I listened to Telepathy and spirituality on livingwithgod on my daily one hour commute to work. I didn't really like it. His logic was hard for me to follow, and I found his voice to be hard to understand. I wouldn't necessarily be against listening to another Jewish Podcast, but I don't think I really clicked with this one.
Israel Recharge '16
I listened to the podcast about Lashon Hara at this link: http://stuffjewsshouldknow.com/gossip/
I learned that there is much more to lashon hara than just not spreading gossip and rumors. Lashon hara literally means "evil tongue" and refers to not talking to or about others in a negative way. This includes not using offensive nicknames, not lying to people or conning them, and not even complimenting people if you don't mean it. I think this podcast taught me a lot of things that can be applied in everyday life. In my opinion, the lesson behind abstaining from lashon hara is to just be a kind person and treat others as you would wish to be treated. I found this podcast interesting and would definitely listen to others by these podcasters.
Israel Recharge '16
The Most Astounding Fact
A bit confused by this video and what it had to do with Judaism..
Not really sure how accurate this video was in the message. The music was good...
Israel Recharge '16
I listened to The Magic touch -- A Jewish Approach to Relationships by Gila Manolson. http://www.simpletoremember.com/media/a/Gila_Manolson-The-Magic-Touch/
Before I begin, I want to state that the title is very misleading -- as if to say that the approach she presents is THE [Orthodox] Jewish approach and not one of many possible approaches that might align with Jewish values. There are enough Apps these days like Jdate, Jswype, etc. that clearly are not oriented toward her approach.
That said, while I don't agree with much of her approach, I did find it interesting. I find it interesting that she considers kissing someone before marriage as rendering oneself damaged goods -- like getting a used car. She cites the Midrash (I think) saying that two divorcees on their wedding night have four people in the bed. I get it -- individuals bring their past experiences with them to new relationships -- but I find this metaphor and more so the philosophy behind it to be only suitable for those who subscribe to the construct of marriage as a spiritual relationship embedded in Judaism -- and subscribe to it from a young age, at that, as any transgression compromises the whole experience, it would seem. While there is something to be said for waiting until marriage (for everything), as it makes the final act with a single person all the more special, there is also something to be said for learning from past relationships and even practicing sexual acts so that one gets better at them. Sure, those who go into marriage as virgins in all senses have no frame of reference, but that deprives them of the experiential knowledge of how to please one's partner. Of course there are now ways around this -- modern day equivalents of the Kama Sutra -- but nothing takes the place of actual experience. This only matters, however, if each partner in the relationship views it as a spiritual relationship rather or more so than a social partnership.
But most importantly, of all the listeners of this podcast, what percentage have already experienced acts that the speaker admonishes? The vast majority, by far, I would think. So where does that leave us? We can't subscribe to a system that doesn't include us, so now we're left with a new-found need to know what alternative approaches to relationships are there condoned in Judaism?
Israel Recharge '16
I listened to the podcast "The Real Story of Christmas" by Rabbi Lawrence Kelemen. http://www.simpletoremember.com/media/a/Real-Story-of-X-mas-and-New-Years-b/
While I was familiar with the pagan origins of Christmas and and the appropriation of other cultural traditions in what became codified as Christmas tradition, I had no idea how heinous, decadent, and anti-Jewish some of these practices were. At the 26-minute mark, Rabbi Kelemen makes the very apt comparison to Hitler Day, celebrated on 4/20 in some parts of the world. How would the audience like it, he said, if generations from now their children's children's children had cute little dolls with Hitler mustaches, etc. and celebrated the day in frivolity without much if any knowledge of the true origin of the holiday. This hypothetical scenario speaks profoundly to how Christmas is celebrated in modernity -- without much if any knowledge of its true origins and the dastardly history associated with the commodifcation of the holiday.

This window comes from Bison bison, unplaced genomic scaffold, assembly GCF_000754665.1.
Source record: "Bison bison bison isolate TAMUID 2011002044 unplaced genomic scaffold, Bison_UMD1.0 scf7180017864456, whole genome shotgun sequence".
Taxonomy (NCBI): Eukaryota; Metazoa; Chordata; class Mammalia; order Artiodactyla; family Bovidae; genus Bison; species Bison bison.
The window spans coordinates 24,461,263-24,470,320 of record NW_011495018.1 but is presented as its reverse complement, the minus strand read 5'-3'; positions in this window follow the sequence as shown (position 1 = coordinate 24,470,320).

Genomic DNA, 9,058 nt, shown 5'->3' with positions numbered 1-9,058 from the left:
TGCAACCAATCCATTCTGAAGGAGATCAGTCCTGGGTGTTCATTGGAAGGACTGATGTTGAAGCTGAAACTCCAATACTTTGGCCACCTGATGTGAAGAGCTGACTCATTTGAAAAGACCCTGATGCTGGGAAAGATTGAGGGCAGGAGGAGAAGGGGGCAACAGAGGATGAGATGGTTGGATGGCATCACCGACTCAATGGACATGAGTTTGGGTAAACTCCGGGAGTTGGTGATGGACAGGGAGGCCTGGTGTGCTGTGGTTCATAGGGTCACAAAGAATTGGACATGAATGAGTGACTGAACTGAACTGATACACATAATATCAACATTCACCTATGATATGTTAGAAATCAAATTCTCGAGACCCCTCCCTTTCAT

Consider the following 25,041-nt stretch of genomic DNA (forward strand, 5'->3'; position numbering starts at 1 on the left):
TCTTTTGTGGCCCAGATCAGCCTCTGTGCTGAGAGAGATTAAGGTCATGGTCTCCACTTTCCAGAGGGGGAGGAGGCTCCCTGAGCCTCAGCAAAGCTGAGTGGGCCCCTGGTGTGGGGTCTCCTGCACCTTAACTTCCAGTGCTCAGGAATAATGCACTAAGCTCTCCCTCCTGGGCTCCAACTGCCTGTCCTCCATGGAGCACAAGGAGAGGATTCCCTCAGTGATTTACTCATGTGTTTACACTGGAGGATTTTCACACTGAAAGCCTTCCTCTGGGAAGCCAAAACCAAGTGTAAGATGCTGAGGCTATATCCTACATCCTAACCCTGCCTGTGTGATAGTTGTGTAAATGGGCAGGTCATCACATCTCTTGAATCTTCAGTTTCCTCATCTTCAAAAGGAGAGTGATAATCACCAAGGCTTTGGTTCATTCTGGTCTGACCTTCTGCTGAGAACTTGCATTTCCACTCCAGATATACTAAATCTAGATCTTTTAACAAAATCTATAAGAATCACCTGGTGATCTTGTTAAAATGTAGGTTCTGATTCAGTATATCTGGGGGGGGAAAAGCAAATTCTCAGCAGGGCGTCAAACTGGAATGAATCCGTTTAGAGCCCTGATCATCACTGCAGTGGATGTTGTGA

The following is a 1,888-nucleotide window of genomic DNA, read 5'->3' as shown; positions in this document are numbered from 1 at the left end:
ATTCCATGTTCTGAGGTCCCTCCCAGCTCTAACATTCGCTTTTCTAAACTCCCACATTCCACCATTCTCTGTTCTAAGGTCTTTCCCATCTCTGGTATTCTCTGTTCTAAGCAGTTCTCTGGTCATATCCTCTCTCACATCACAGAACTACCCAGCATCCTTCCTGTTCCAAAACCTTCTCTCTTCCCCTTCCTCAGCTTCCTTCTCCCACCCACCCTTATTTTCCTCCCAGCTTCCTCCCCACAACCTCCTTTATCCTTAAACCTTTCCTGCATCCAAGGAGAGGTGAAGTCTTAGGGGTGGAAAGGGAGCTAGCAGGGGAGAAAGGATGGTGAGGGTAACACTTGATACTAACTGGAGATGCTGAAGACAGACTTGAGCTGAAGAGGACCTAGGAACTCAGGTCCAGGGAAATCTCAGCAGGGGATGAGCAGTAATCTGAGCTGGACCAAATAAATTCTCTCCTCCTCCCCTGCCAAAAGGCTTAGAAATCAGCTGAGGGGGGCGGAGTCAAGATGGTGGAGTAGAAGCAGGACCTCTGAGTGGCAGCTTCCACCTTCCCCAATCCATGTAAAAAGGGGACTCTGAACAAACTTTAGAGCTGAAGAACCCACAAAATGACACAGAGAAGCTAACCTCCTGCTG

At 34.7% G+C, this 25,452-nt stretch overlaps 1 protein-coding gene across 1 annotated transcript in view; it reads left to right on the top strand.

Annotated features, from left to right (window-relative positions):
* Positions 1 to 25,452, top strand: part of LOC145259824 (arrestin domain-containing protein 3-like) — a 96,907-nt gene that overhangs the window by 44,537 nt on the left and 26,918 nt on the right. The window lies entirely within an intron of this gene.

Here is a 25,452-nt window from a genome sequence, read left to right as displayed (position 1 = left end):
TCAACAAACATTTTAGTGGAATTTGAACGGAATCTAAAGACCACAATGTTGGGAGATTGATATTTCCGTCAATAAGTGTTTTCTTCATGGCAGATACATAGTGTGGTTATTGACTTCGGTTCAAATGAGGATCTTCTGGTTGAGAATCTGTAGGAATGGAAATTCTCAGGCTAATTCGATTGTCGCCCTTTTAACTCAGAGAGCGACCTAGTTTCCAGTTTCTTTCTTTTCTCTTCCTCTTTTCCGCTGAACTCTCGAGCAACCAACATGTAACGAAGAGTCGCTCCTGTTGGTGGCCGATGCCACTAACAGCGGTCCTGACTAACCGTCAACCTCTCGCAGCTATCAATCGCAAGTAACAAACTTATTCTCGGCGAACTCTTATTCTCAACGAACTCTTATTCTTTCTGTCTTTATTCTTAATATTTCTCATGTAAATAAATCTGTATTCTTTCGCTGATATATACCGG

Listening to this podcast was timely, as I just had a conversation with my girlfriend last night who, in exploring the possibility of a long-term relationship, said that she wants her kids to celebrate the same traditions that she did. I asked her why and she said because they are fun and have cute elements to them. This is exactly the problem that the rabbi speaks of and I will share this podcast with her toward having a more informed conversation on the matter.
I listened to the podcast "Why do People Hate the Jews?" by Ken Spiro. http://www.simpletoremember.com/media/a/Ken_Spiro-AntiSemitism/
This was a much better podcast than anything I listened to in the Stuff Jews Should Know series. The speaker gets right to the point, is thorough, and even humorous at times.
I listened to this podcast because the subject matter has always befuddled me. Having studied religion in school, I've heard all the tropes from blood libel to economic domination to deicide, as well as the (allegedly) historical events that led to each accusation. What I found helpful and insightful in Spiro's podcast was how he broke each down into being an excuse to hate Jews vs. a legitimate reason. While this might seem subjective, he substantiates the nature of an excuse being that if the ascribed reasons is removed, then the animosity toward Jews should stop. Spiro then breaks down each allegation against the Jews, citing historical episodes in which the formal cause of each no longer becomes the case and the Antisemitism continues. If each was truly the case, then having the allegation disproved should disabuse the hatred. However, co-morbidity may a factor there, as I don't think Spiro mentioned any episode in which all the allegations were disabused from a given population, but all from separation populations. Anti-Semites would likely attribute exception to those populations that do not fit their mold, maintaining that it's still more true than not. Even so, I doubt it would make a difference if one population was able to disprove all the allegations against Jews. Blind hatred is blind hatred irrespective of rationalizations for it.